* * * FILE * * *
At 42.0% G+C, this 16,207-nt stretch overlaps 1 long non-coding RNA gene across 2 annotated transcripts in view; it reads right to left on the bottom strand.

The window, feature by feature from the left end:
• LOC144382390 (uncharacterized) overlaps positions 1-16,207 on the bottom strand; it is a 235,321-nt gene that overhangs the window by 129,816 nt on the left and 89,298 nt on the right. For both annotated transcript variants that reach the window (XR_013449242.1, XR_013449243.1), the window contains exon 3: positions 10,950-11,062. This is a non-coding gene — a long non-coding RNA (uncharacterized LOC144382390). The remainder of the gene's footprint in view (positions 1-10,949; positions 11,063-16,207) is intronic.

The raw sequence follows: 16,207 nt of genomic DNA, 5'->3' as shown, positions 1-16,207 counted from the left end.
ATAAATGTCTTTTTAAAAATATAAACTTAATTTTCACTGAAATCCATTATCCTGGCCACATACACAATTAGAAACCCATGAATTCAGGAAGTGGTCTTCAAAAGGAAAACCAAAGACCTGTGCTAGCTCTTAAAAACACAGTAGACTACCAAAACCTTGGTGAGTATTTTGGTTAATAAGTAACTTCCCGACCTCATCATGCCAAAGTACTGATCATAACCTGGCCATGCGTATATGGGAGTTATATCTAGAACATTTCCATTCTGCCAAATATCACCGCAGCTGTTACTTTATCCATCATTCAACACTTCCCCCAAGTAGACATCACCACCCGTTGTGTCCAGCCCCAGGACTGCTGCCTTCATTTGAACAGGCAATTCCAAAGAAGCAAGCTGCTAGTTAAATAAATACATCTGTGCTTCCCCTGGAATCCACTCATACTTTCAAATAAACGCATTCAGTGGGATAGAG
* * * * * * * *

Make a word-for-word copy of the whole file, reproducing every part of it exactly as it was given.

At 42.0% G+C, this 16,207-nt stretch overlaps 1 long non-coding RNA gene across 2 annotated transcripts in view; it reads right to left on the bottom strand.

The window, feature by feature from the left end:
• LOC144382390 (uncharacterized) overlaps positions 1-16,207 on the bottom strand; it is a 235,321-nt gene that overhangs the window by 129,816 nt on the left and 89,298 nt on the right. For both annotated transcript variants that reach the window (XR_013449242.1, XR_013449243.1), the window contains exon 3: positions 10,950-11,062. This is a non-coding gene — a long non-coding RNA (uncharacterized LOC144382390). The remainder of the gene's footprint in view (positions 1-10,949; positions 11,063-16,207) is intronic.

The raw sequence follows: 16,207 nt of genomic DNA, 5'->3' as shown, positions 1-16,207 counted from the left end.
ATAAATGTCTTTTTAAAAATATAAACTTAATTTTCACTGAAATCCATTATCCTGGCCACATACACAATTAGAAACCCATGAATTCAGGAAGTGGTCTTCAAAAGGAAAACCAAAGACCTGTGCTAGCTCTTAAAAACACAGTAGACTACCAAAACCTTGGTGAGTATTTTGGTTAATAAGTAACTTCCCGACCTCATCATGCCAAAGTACTGATCATAACCTGGCCATGCGTATATGGGAGTTATATCTAGAACATTTCCATTCTGCCAAATATCACCGCAGCTGTTACTTTATCCATCATTCAACACTTCCCCCAAGTAGACATCACCACCCGTTGTGTCCAGCCCCAGGACTGCTGCCTTCATTTGAACAGGCAATTCCAAAGAAGCAAGCTGCTAGTTAAATAAATACATCTGTGCTTCCCCTGGAATCCACTCATACTTTCAAATAAACGCATTCAGTGGGATAGAG